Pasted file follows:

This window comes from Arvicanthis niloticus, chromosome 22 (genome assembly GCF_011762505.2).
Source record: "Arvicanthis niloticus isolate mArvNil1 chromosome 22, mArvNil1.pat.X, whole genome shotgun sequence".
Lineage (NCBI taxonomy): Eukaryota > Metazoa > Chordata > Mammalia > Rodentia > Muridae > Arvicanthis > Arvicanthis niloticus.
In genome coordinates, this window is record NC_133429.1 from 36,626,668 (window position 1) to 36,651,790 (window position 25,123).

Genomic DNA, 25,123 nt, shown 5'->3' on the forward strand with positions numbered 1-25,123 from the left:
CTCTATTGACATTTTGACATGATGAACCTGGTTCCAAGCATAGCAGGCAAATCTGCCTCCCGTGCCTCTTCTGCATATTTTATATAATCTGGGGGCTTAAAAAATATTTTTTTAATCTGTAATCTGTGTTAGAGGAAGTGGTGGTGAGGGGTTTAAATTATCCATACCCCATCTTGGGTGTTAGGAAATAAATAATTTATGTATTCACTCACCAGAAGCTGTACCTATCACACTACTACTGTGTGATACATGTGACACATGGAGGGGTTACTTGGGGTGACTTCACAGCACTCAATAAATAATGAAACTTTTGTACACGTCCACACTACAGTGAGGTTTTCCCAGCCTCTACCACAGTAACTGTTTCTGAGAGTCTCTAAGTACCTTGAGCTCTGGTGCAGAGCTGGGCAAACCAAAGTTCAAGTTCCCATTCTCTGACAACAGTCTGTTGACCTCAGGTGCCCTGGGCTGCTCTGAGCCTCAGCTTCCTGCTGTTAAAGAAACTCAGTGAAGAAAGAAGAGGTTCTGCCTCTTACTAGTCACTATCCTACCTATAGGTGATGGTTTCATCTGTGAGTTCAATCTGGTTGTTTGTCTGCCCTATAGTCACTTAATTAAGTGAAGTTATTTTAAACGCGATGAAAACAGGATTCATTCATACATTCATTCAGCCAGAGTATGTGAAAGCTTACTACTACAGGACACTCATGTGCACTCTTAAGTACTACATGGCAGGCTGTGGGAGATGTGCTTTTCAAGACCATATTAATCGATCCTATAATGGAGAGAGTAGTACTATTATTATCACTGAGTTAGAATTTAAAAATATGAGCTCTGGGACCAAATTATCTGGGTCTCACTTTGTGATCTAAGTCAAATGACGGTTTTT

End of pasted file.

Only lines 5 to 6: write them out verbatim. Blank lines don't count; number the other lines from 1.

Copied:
Genomic DNA, 25,123 nt, shown 5'->3' on the forward strand with positions numbered 1-25,123 from the left:
CTCTATTGACATTTTGACATGATGAACCTGGTTCCAAGCATAGCAGGCAAATCTGCCTCCCGTGCCTCTTCTGCATATTTTATATAATCTGGGGGCTTAAAAAATATTTTTTTAATCTGTAATCTGTGTTAGAGGAAGTGGTGGTGAGGGGTTTAAATTATCCATACCCCATCTTGGGTGTTAGGAAATAAATAATTTATGTATTCACTCACCAGAAGCTGTACCTATCACACTACTACTGTGTGATACATGTGACACATGGAGGGGTTACTTGGGGTGACTTCACAGCACTCAATAAATAATGAAACTTTTGTACACGTCCACACTACAGTGAGGTTTTCCCAGCCTCTACCACAGTAACTGTTTCTGAGAGTCTCTAAGTACCTTGAGCTCTGGTGCAGAGCTGGGCAAACCAAAGTTCAAGTTCCCATTCTCTGACAACAGTCTGTTGACCTCAGGTGCCCTGGGCTGCTCTGAGCCTCAGCTTCCTGCTGTTAAAGAAACTCAGTGAAGAAAGAAGAGGTTCTGCCTCTTACTAGTCACTATCCTACCTATAGGTGATGGTTTCATCTGTGAGTTCAATCTGGTTGTTTGTCTGCCCTATAGTCACTTAATTAAGTGAAGTTATTTTAAACGCGATGAAAACAGGATTCATTCATACATTCATTCAGCCAGAGTATGTGAAAGCTTACTACTACAGGACACTCATGTGCACTCTTAAGTACTACATGGCAGGCTGTGGGAGATGTGCTTTTCAAGACCATATTAATCGATCCTATAATGGAGAGAGTAGTACTATTATTATCACTGAGTTAGAATTTAAAAATATGAGCTCTGGGACCAAATTATCTGGGTCTCACTTTGTGATCTAAGTCAAATGACGGTTTTT